Breaking the Rules: Breaking the Waves (1996)

Breaking the waves is more than a love story but more than anything is that , and powerful one , one of the best I have seen on the big screen, Lars von Trier's best film up to date.                 


                                     

It’s the first and best film in Lars von Trier´s Golden Heart Trilogy (1998´s “The Idiots” and 2000´s “Dancer in the Dark” complete the trilogy), and his first film since signing the Dogme 95 pact with director Thomas Vinterberg. 

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The '70s, North-West Scotland: despite opposition from the Calvinist community in which she lives, Bess (Watson) is sufficiently sure God looks kindly on her love for oil-rig worker Jan (Skarsgård) that she marries him. When he returns to the rig, however, she can barely tolerate his absence, and prays for his return - which he does, paralysed and perhaps brain-damaged by an accident. Distraught that his wife's brief sexual bliss is over, Jan suggests she take lovers and describe her liaisons afterwards, so they might still enjoy sex by proxy. Bess consents reluctantly - until, that is, she comes to believe that the sacrifices she's making will restore Jan's health, or at least save his life. 




Breaking the Waves: Breaking the Rules

Breaking the Waves is a movie that broke the rules, exploding so many norms of mainstream cinema that its very existence—not to mention its vast popularity and critical acclaim—seems almost as astonishing as the miracle that gives the story its visionary ending. On one level, Lars von Trier’s masterpiece is a story of amour fou between a man and a woman whose blazing passion puts them instantly at odds with her puritanical community. It’s also a blistering critique of the repression and denial that faith-based moralizers confuse with principles and decency—and a penetrating exploration of the meaning of goodness in the modern world.




The epilogue of Breaking the Waves is impossible to describe—it must literally be seen to be believed—but it grows organically and coherently from everything that’s come before it, bringing the film to a bold and brilliant conclusion. First, it returns to the story’s main philosophical concern, pre­senting an inquest where the kindly Dr. Richardson is required to state his professional view of the psychological condition that led Bess to her doom. Earlier, he admits, he saw her as immature, unstable, obsessive, even psychotic. But in hindsight, his verdict is very different. “If you were to ask me again to write the conclusion,” he says, “then I might use a word like good.” That is clearly von Trier’s diagnosis as well, and after witnessing her story, we are likely to share it.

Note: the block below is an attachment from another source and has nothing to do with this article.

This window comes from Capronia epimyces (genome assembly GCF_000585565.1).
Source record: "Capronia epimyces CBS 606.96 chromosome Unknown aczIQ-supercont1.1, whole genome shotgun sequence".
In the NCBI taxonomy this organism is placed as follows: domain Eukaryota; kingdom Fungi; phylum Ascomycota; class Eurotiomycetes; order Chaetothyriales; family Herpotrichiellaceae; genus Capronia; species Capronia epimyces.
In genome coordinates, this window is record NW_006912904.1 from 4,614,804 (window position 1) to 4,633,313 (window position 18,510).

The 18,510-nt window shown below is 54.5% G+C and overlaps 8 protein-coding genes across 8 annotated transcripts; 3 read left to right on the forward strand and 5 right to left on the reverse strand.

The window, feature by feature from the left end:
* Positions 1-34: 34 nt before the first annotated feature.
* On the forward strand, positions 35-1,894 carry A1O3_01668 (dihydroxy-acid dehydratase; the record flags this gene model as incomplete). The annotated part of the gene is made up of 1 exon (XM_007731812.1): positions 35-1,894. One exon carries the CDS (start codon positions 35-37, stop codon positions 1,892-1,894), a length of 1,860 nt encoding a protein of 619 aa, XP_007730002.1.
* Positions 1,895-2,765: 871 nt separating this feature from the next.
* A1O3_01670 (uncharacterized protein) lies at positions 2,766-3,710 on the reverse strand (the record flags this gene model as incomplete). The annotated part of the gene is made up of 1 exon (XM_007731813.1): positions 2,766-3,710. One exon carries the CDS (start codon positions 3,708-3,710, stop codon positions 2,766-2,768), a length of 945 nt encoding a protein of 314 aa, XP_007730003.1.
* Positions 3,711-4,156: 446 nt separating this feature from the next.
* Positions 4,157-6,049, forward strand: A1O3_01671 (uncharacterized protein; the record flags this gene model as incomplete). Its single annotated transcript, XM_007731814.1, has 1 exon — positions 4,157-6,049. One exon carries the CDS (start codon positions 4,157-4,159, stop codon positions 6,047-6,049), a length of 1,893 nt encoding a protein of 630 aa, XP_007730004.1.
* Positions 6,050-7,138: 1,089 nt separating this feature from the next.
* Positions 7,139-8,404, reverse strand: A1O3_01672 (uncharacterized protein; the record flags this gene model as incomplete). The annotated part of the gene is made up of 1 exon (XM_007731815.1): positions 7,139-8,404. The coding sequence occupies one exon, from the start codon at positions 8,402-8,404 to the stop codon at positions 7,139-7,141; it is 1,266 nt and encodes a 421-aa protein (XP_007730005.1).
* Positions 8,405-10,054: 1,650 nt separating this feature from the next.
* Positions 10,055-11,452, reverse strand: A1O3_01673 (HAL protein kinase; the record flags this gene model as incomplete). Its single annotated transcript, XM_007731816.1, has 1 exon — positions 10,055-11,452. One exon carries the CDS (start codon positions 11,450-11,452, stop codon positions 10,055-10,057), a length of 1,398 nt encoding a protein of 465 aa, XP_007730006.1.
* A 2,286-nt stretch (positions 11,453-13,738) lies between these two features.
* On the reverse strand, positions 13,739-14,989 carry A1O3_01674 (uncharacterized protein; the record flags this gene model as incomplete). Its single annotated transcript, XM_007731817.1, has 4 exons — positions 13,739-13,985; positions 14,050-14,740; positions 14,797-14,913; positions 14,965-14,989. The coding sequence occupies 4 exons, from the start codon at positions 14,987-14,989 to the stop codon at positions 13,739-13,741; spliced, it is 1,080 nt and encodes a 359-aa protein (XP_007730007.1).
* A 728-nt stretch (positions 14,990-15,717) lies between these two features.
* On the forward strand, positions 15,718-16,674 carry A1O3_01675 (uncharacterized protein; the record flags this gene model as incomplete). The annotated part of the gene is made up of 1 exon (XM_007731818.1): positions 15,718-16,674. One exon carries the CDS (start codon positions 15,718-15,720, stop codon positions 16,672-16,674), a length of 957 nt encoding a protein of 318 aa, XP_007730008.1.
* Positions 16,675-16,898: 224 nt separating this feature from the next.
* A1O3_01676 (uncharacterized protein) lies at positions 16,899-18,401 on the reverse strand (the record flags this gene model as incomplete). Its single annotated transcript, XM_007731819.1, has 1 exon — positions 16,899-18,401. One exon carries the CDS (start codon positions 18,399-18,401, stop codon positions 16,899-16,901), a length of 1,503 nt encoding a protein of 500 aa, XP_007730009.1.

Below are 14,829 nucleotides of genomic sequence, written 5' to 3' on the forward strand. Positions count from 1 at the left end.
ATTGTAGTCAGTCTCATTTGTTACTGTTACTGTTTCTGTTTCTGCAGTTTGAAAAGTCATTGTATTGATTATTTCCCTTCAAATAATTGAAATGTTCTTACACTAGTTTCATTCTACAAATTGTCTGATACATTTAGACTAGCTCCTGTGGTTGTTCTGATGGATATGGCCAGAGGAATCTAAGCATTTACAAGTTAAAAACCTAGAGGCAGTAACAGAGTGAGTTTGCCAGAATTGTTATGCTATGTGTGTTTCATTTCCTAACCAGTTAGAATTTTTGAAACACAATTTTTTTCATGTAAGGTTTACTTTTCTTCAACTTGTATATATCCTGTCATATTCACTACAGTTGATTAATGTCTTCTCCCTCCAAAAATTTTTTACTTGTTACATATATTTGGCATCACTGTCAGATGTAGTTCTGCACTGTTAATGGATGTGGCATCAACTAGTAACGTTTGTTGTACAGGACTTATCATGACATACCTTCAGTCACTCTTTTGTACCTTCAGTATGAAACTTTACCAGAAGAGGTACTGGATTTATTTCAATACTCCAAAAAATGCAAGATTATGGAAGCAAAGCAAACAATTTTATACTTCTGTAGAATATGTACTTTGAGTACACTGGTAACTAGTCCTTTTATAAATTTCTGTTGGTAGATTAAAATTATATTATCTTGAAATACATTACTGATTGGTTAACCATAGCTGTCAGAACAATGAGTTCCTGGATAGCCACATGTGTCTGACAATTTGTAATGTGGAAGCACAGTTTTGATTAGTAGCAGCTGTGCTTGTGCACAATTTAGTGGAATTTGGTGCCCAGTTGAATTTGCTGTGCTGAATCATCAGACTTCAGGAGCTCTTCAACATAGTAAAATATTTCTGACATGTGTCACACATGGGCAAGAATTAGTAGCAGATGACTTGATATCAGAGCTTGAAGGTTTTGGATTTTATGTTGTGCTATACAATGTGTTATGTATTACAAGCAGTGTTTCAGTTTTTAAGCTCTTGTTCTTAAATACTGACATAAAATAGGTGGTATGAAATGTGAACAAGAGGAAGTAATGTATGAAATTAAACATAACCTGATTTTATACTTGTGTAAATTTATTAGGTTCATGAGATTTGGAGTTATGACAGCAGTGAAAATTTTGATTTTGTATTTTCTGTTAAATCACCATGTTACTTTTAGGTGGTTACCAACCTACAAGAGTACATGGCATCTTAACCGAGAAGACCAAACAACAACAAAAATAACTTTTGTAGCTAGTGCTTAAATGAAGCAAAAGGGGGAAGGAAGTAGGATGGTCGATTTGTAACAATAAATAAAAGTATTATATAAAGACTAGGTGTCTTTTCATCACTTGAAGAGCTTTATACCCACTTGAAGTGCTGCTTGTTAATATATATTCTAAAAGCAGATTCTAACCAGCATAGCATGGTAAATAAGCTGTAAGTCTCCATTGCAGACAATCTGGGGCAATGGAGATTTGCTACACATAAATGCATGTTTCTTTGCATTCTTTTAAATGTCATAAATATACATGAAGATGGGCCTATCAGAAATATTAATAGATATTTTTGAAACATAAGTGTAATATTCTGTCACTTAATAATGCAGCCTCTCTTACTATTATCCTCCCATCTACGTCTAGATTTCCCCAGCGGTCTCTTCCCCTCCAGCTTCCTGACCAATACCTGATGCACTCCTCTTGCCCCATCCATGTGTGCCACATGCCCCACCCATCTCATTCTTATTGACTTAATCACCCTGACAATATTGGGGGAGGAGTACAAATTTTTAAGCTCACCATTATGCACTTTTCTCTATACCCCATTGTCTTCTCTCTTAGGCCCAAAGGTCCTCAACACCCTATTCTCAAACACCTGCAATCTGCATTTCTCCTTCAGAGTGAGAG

http://www.criterion.com/current/posts/3130-breaking-the-waves-breaking-the-rules



``Breaking the Waves'' is emotionally and spiritually challenging, hammering at conventional morality with the belief that God not only sees all, but understands a great deal more than we give Him credit for. It tells the story of Bess, a simple woman of childlike naivete, who sacrifices herself to sexual brutality to save the life of the man she loves. Is she a sinner? The grim bearded elders of her church think so. But Bess is the kind of person Jesus was thinking of, I believe, when he suffered the little children to come unto him.
Not many movies like this get made, because not many filmmakers are so bold, angry and defiant. Like many truly spiritual films, it will offend the Pharisees. Here we have a story that forces us to take sides, to ask what really is right and wrong in a universe that seems harsh and indifferent. Is religious belief only a consolation for our inescapable destination in the grave? Or can faith give the power to triumph over death and evil? Bess knows.

ROGER EBERT

http://www.rogerebert.com/reviews/breaking-the-waves-1996

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